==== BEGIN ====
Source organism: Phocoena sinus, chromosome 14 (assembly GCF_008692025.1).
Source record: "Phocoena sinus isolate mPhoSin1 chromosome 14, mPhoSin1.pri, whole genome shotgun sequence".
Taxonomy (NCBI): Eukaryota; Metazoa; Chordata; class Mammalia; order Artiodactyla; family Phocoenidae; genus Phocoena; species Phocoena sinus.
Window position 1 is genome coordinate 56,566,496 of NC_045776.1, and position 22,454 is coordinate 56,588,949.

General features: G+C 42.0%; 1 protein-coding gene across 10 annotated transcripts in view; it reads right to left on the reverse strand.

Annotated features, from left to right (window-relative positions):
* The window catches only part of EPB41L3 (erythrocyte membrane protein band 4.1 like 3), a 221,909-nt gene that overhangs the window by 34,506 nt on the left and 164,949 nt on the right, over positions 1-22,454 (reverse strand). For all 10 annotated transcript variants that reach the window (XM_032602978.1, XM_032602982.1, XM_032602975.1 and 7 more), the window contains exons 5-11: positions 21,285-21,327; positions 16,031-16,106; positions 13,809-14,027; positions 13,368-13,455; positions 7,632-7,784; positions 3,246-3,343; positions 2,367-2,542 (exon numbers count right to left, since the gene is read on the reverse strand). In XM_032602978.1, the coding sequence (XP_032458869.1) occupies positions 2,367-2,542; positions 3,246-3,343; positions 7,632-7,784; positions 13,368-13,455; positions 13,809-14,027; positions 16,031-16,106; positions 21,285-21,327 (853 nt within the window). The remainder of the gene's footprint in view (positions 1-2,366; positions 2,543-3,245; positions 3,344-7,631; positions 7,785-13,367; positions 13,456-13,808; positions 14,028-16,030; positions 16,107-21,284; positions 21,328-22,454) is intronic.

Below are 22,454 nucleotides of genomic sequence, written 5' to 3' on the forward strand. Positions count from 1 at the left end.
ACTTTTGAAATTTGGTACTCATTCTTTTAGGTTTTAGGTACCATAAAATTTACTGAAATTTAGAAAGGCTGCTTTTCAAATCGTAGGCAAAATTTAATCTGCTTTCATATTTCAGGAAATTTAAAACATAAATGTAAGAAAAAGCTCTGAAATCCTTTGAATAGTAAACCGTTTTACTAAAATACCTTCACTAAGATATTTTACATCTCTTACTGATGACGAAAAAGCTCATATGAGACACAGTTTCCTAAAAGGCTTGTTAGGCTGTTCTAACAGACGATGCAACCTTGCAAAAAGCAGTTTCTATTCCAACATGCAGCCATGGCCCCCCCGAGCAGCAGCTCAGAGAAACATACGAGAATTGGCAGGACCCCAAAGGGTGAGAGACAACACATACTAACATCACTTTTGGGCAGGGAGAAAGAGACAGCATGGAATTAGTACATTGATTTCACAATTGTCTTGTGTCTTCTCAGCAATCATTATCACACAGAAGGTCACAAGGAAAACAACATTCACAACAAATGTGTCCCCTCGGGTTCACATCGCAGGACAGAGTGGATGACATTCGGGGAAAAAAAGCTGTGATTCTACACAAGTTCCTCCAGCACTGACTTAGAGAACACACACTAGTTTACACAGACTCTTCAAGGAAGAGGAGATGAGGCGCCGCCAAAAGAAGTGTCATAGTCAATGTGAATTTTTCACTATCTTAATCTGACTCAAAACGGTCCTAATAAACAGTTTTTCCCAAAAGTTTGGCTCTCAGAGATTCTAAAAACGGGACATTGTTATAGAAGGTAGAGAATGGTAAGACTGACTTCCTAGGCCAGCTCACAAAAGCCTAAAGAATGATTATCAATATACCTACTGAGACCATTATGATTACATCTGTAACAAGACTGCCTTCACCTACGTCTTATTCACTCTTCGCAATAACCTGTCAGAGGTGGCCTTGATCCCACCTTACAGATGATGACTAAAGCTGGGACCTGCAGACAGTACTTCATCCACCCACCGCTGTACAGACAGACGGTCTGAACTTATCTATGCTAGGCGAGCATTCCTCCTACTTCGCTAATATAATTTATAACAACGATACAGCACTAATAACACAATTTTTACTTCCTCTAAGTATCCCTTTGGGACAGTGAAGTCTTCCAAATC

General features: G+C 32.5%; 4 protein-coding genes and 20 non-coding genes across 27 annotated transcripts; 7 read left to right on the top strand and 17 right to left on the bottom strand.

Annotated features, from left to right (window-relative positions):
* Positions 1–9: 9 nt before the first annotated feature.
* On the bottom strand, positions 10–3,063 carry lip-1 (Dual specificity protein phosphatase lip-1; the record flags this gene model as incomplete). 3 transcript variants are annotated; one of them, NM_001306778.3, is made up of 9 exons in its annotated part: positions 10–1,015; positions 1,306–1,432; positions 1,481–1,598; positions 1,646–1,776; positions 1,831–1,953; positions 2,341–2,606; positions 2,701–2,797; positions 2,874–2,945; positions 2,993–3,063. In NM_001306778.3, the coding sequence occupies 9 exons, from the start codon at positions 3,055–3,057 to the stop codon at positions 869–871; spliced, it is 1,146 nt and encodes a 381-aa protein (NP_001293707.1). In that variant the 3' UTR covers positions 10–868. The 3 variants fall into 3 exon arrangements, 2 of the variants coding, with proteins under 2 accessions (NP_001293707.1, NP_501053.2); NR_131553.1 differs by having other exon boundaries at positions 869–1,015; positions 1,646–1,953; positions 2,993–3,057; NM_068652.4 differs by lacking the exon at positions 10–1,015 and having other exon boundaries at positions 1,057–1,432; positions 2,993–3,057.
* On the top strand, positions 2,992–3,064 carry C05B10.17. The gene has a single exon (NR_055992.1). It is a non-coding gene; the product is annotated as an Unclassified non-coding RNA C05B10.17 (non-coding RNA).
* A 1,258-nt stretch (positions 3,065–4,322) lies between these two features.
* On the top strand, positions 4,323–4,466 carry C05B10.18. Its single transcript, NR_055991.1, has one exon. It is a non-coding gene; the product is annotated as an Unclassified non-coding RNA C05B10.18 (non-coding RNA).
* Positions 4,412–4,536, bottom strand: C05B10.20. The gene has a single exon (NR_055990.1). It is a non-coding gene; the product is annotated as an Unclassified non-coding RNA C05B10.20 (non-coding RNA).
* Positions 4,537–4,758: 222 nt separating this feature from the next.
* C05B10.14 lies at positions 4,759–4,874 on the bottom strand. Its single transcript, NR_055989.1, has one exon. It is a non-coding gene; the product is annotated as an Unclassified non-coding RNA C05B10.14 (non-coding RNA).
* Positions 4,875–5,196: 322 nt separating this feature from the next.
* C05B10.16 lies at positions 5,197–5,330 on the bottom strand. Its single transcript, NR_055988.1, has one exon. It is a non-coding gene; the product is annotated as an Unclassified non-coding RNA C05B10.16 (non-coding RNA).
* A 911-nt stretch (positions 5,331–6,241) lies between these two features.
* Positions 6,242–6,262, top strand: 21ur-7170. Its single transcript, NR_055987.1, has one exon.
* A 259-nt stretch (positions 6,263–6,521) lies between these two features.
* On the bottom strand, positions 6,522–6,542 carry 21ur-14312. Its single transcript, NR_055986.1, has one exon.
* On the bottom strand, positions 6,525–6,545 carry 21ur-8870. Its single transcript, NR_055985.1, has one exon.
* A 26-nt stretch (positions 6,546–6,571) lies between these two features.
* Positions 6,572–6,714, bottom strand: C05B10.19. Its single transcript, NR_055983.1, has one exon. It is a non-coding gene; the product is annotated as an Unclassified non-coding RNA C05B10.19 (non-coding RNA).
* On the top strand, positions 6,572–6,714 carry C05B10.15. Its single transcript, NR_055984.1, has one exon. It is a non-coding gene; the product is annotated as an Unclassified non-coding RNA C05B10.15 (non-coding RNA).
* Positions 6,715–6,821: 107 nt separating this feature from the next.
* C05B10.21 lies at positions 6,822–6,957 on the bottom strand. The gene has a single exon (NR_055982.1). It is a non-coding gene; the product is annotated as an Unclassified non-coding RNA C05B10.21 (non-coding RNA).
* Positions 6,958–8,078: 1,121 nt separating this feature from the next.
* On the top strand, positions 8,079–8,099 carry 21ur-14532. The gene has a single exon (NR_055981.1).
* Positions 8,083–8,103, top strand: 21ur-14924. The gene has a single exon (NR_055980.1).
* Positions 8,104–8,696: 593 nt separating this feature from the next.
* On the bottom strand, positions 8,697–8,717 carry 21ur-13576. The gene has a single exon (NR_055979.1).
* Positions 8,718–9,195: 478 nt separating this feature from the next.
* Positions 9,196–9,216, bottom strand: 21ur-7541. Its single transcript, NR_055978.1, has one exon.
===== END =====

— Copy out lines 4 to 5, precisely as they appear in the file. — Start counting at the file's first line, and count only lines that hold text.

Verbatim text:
Window position 1 is genome coordinate 56,566,496 of NC_045776.1, and position 22,454 is coordinate 56,588,949.

General features: G+C 42.0%; 1 protein-coding gene across 10 annotated transcripts in view; it reads right to left on the reverse strand.